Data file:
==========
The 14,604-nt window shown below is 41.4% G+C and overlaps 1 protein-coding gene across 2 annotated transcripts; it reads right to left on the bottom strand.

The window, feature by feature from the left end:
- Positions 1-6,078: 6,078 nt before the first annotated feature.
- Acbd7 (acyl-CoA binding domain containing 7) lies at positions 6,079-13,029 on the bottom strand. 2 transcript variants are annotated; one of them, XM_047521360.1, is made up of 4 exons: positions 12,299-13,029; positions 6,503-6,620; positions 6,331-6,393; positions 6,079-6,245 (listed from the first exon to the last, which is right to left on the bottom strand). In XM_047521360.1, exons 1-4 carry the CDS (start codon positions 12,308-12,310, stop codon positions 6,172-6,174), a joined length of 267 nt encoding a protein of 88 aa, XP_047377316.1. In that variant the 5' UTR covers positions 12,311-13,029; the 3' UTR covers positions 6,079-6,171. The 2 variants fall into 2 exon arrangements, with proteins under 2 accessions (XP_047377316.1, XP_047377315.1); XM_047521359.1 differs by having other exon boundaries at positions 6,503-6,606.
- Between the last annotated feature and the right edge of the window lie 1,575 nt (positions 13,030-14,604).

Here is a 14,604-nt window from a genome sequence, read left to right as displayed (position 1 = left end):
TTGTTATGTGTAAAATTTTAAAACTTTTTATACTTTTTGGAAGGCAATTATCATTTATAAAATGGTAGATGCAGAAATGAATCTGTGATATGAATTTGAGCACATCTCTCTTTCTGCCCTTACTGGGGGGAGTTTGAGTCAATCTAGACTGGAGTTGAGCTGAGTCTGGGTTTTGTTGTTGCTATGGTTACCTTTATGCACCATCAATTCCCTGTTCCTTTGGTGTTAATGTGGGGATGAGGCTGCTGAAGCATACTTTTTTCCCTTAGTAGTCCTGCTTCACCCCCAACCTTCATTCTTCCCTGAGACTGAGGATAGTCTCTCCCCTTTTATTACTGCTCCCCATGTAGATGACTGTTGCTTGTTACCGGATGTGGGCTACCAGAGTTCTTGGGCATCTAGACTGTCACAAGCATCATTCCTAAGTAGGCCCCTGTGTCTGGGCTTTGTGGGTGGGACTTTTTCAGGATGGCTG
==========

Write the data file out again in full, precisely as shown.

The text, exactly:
The 14,604-nt window shown below is 41.4% G+C and overlaps 1 protein-coding gene across 2 annotated transcripts; it reads right to left on the bottom strand.

The window, feature by feature from the left end:
- Positions 1-6,078: 6,078 nt before the first annotated feature.
- Acbd7 (acyl-CoA binding domain containing 7) lies at positions 6,079-13,029 on the bottom strand. 2 transcript variants are annotated; one of them, XM_047521360.1, is made up of 4 exons: positions 12,299-13,029; positions 6,503-6,620; positions 6,331-6,393; positions 6,079-6,245 (listed from the first exon to the last, which is right to left on the bottom strand). In XM_047521360.1, exons 1-4 carry the CDS (start codon positions 12,308-12,310, stop codon positions 6,172-6,174), a joined length of 267 nt encoding a protein of 88 aa, XP_047377316.1. In that variant the 5' UTR covers positions 12,311-13,029; the 3' UTR covers positions 6,079-6,171. The 2 variants fall into 2 exon arrangements, with proteins under 2 accessions (XP_047377316.1, XP_047377315.1); XM_047521359.1 differs by having other exon boundaries at positions 6,503-6,606.
- Between the last annotated feature and the right edge of the window lie 1,575 nt (positions 13,030-14,604).

Here is a 14,604-nt window from a genome sequence, read left to right as displayed (position 1 = left end):
TTGTTATGTGTAAAATTTTAAAACTTTTTATACTTTTTGGAAGGCAATTATCATTTATAAAATGGTAGATGCAGAAATGAATCTGTGATATGAATTTGAGCACATCTCTCTTTCTGCCCTTACTGGGGGGAGTTTGAGTCAATCTAGACTGGAGTTGAGCTGAGTCTGGGTTTTGTTGTTGCTATGGTTACCTTTATGCACCATCAATTCCCTGTTCCTTTGGTGTTAATGTGGGGATGAGGCTGCTGAAGCATACTTTTTTCCCTTAGTAGTCCTGCTTCACCCCCAACCTTCATTCTTCCCTGAGACTGAGGATAGTCTCTCCCCTTTTATTACTGCTCCCCATGTAGATGACTGTTGCTTGTTACCGGATGTGGGCTACCAGAGTTCTTGGGCATCTAGACTGTCACAAGCATCATTCCTAAGTAGGCCCCTGTGTCTGGGCTTTGTGGGTGGGACTTTTTCAGGATGGCTG